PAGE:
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Bart Ehrman about his book “God’s Problem”

Posted by Andy D. on September 18, 2008

The Problem of Suffering.

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7 Responses to “Bart Ehrman about his book “God’s Problem””

  1. One who sees "Mr. Erhman's problem", not God's. said

    After going through the new book “God’s Problem” by Bart Erhman on Sept 20,2008, I spotted some false assumptions on which he built his arguments upon, and there are 2 useful books to be suggested for Mr. Erhman to read to probably get some insight for himself beyond his sincere but faulty arguments.

    False assumptions: Mr. Erhman said that “If God loves us, He would not let us suffer…..”. This is apparently false, even in our own human sphere of reasoning & experience: a small girl would be allowed by loving parents to start her first day in school by herself, even when it costs her much suffering (i.e. anxiety of separation from familiar people & surroundings & perceived by the girl as “abandonment to suffering”, that is until she sees her mom at the end of the school day, then, she learns that her mom has not stopped loving her at all, despite all the suffering she genuinely went through. And it may take longer time for this girl to grow up to reap the benefit of learning & living independently, to fully realize that her mom not only loves her, but has been loving her all along, even by including much “suffering” in the course of her upbringing.)

    Mr. Erhman desired “with frustration” that Jesus would “all the time” perform his healing & delivering people from pain & suffering just like he had done (in fact only to a degree) when he was living among the people, and that “Jesus would come into the darkness again” with frustration he felt…….
    Jesus has declared clearly that his mission is to deliver people “from their sins”, sinfulness has been the real source of all our raw sufferings. Analogy: to salvage a flooded house, one would go to the source first, e.g. turning off the running faucet, instead of going around endlessly mopping up the water.
    Jesus has come into our real darkness of “sin” (including the whole bundle of our hurtful ways, selfish decisions, guilt….etc.)and gave us the ultimate deliverance, which, however, would take one’s whole-hearted trust in Jesus instead of in one’s self, to combat the sinfulness in one’s heart, & triumph over sin and over suffering (to do good even when one is suffering), and we would be truly able to do what the writer described at the very end of this book “to live well and to help others in the future to live well”, though only to a degree. A reminder: even Jesus was healing & helping a limited number of needy people on earth when he was here. Jesus is solving the problem from the heart out, he has given a choice for “the faucets to be turned off” and the whole clean up job will be completed one day, not right away, but when the time is up. Jesus has clearly promised: after the time allowed for people to choose this deliverance from sinfulness was up, he would have prepared a home for those who have freely chosen him over self & over sin on this earth.

    That leads to Mr. Erhman’s next false assumption: he stated in the book that how would people, who don’t know how to exercise their free will properly here, know how to exercise it there (in Jesus’ heavenly home). The key Mr. Erhman has missed is — Jesus. What has changed when one chose Jesus over one’s sin and self? That person everyday repents of his sin, and surrenders his self to Jesus, and let Jesus live in him, so that he is choosing to let Jesus guide him, instead of stumbling in one’s sin-tainted darkness. Such is the training one gets, to exercise one’s free will, in choosing Jesus over self, and over sin, that one gets to overcome sinfulness, both here and there.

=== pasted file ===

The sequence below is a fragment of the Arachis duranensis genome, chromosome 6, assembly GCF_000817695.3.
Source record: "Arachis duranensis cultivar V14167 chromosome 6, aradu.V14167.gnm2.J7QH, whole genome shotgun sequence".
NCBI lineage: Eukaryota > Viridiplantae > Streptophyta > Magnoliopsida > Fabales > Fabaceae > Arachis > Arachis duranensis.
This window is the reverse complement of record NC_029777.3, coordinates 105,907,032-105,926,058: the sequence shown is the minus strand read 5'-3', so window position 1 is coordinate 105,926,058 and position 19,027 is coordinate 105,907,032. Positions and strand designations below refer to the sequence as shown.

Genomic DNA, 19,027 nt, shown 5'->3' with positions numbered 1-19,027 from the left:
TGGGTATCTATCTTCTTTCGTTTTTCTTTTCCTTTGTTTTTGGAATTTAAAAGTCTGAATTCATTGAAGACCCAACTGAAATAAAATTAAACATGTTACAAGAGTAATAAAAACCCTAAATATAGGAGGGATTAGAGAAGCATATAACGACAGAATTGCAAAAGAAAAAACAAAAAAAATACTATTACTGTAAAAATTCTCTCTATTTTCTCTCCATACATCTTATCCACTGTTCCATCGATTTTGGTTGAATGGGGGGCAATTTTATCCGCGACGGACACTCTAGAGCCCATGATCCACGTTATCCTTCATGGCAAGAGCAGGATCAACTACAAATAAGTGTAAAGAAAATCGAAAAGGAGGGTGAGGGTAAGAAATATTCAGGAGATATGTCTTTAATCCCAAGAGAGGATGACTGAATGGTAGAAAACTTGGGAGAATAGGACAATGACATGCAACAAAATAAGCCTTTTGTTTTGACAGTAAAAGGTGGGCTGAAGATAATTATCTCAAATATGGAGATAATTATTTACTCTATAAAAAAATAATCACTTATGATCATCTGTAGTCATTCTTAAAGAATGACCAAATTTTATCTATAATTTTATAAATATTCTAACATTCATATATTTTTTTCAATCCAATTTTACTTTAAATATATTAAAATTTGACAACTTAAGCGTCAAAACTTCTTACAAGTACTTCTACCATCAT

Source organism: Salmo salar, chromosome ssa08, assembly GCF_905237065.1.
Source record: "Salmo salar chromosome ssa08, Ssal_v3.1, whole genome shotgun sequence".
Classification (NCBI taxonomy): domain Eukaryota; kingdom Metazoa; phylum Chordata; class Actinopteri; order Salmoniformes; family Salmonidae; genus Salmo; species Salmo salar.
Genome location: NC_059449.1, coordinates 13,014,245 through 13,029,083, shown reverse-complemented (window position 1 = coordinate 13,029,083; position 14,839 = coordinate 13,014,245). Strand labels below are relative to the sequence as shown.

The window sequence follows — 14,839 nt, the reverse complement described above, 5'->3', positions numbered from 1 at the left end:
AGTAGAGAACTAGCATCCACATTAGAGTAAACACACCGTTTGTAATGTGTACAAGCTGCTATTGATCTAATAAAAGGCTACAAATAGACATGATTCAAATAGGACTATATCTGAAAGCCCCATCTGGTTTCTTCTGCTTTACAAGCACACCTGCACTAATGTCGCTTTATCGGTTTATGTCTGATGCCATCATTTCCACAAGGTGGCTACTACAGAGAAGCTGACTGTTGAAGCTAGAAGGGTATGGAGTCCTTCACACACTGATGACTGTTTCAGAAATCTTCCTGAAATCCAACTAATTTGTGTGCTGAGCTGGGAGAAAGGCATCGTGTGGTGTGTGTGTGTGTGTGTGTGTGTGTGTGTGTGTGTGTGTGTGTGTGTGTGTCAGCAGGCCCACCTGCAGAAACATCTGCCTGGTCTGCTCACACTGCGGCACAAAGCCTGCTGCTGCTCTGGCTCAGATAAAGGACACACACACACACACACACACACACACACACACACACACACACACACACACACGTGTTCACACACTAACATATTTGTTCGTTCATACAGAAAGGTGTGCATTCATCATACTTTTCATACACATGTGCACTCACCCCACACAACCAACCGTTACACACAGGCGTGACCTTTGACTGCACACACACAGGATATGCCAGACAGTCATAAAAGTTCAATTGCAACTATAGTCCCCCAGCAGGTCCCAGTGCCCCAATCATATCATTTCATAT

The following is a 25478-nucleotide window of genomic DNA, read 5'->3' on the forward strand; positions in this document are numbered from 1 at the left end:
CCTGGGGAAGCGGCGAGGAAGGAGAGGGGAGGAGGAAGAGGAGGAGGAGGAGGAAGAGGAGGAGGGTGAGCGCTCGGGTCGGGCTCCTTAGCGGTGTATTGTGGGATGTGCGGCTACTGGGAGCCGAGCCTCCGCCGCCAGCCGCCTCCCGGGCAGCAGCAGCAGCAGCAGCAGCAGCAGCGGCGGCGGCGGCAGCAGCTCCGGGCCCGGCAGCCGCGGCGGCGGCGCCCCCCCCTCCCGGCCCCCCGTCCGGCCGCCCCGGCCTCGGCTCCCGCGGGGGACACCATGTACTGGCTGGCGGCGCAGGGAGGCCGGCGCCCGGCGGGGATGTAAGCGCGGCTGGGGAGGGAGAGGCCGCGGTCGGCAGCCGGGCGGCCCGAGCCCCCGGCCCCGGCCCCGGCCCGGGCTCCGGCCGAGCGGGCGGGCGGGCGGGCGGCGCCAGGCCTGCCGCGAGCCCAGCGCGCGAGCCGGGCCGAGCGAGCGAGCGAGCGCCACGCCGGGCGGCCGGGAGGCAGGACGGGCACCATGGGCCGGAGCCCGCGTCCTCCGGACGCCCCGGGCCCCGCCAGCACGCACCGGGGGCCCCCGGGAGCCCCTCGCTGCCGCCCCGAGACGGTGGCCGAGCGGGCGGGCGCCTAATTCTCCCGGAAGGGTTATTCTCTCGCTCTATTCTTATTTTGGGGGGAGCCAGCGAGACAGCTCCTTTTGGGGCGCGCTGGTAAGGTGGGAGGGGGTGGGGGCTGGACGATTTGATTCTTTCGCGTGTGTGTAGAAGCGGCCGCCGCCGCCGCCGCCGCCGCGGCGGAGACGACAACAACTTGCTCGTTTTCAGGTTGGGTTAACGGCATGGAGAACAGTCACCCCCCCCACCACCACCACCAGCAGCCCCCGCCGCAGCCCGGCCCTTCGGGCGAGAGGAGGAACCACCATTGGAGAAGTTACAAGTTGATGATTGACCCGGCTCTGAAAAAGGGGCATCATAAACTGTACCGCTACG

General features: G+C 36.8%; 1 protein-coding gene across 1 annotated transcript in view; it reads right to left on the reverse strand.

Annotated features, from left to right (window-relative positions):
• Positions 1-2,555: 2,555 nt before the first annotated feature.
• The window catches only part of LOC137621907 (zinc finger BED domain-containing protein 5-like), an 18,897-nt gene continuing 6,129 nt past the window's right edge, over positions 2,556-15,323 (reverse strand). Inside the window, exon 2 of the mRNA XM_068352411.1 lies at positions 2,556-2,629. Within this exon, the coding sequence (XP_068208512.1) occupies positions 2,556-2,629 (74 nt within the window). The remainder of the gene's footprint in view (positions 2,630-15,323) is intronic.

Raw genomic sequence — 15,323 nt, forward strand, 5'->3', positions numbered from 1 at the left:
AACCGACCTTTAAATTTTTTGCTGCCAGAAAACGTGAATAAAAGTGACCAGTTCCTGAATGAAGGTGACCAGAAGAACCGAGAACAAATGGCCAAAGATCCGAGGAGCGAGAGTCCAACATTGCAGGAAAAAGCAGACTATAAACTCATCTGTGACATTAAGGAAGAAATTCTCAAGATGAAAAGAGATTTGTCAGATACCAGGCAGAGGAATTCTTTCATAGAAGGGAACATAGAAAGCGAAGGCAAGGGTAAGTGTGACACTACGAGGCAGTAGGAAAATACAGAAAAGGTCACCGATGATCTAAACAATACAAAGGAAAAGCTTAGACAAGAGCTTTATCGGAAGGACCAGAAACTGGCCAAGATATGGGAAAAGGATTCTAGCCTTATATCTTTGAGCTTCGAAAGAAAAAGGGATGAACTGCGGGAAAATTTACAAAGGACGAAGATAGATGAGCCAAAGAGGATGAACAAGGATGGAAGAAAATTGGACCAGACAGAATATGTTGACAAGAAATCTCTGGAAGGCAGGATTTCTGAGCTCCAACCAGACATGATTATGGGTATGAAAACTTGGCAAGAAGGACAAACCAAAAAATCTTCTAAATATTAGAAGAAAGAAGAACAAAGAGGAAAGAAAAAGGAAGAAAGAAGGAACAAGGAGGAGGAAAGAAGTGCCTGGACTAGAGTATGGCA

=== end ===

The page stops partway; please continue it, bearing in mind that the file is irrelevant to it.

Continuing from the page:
Mr. Erhman stated that the old & new testaments of the bible provided various reasons for suffering, and “they contradict each other”.
    Let’s discuss why this is not a true representation.
    Mr. Erhman can identify with the cries of Job in the bible, asking for an answer from God regarding all the suffering & pain he was going through. But Mr. Erhman would not identify with the part when Job admitted that God has been all along doing many wonderful things in ways not explained to humans and God does not suddenly “owe” humans an explanation on this thing He is doing: namely, “allowing suffering in human lives”.
    Okay, the key here is: has God been doing “wonderful” things. And this is where I believe Mr. Erhman got a problem. And God has not left us in the dark: He sent Jesus His Son to be a human which He is not obligated by anyone to do. Jesus chose to die on the cross to pay for mankind’s sin that Jesus can choose not to bear for us. Jesus lets anyone who is willing to choose him instead of self, to let him guide one to lead a life in which one can now choose to repent from sinning everyday (even thousands of times if needed), and triumph over one’s sinfulness. And with such choosing Christ over self, Christ can enable us to do some good here, and all good in his future righteous, holy home, where our choosing Him will be very easy, after choosing Jesus despite suffering many times on earth. In short, what Mr. Erhman saw as not workable is true, when one tries to do good by his own shear will and strength (which is all-round tainted & handicapped by one’s sinfulness), but very workable when what one chooses is the almighty, “more than conquerer” Jesus Himself. A reminder: choosing Jesus, every moment, over sin and over self, is a choice, for both believers and non-believers alike.

  2. One who sees "Mr. Erhman's problem", not God's. said

    About the 2 books to be highly recommended for Mr. Erhman to probably gain some insight beyond what he saw so far:

    “Lessons from the Carpenter”
    by H. Michael Brewer, published by Waterbrook Press, year 2006.
    (particular attention could be paid to chapter 8, titled “The solid foundation”)

    “Your Victory in Jesus”
    by D.L. Moody, published by Whitaker House, year 1995.

  3. andyscathouse said

    To one who doesn’t see the real world.

    Ok I will try my best to stay on the same argument but I fully admit that I am no theologian and I have not read this book. I have watched many lectures from Dr. Ehrman and enjoyed this interview. In essence this is my response to your arguments not Dr. Ehrman’s. We both are begging the question with a unstated major premise that this supernatural thing is true and the Bible is God’s word which of course there is not a shred of evidence for.